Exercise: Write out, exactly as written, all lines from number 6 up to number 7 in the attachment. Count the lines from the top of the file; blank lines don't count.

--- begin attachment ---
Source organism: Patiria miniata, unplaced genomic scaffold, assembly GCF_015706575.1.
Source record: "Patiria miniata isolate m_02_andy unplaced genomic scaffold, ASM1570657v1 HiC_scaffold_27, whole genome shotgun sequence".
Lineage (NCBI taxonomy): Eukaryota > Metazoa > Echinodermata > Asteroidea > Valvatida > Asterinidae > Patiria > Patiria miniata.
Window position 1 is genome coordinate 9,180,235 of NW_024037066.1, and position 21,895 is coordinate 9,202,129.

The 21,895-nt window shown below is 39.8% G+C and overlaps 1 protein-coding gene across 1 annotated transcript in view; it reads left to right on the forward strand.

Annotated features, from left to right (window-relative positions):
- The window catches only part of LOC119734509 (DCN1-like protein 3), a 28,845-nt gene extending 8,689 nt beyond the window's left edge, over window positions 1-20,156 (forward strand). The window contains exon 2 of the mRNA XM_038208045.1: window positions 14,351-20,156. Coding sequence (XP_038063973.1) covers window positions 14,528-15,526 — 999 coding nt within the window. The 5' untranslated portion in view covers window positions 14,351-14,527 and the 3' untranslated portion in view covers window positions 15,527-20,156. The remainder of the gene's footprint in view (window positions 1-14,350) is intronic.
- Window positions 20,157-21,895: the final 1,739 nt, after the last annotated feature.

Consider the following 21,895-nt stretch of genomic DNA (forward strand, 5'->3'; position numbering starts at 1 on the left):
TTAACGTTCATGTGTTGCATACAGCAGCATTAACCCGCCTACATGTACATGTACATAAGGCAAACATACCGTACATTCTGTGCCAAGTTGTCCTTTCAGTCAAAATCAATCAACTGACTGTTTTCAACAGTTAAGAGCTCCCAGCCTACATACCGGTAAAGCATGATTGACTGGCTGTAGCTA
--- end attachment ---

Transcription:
Annotated features, from left to right (window-relative positions):
- The window catches only part of LOC119734509 (DCN1-like protein 3), a 28,845-nt gene extending 8,689 nt beyond the window's left edge, over window positions 1-20,156 (forward strand). The window contains exon 2 of the mRNA XM_038208045.1: window positions 14,351-20,156. Coding sequence (XP_038063973.1) covers window positions 14,528-15,526 — 999 coding nt within the window. The 5' untranslated portion in view covers window positions 14,351-14,527 and the 3' untranslated portion in view covers window positions 15,527-20,156. The remainder of the gene's footprint in view (window positions 1-14,350) is intronic.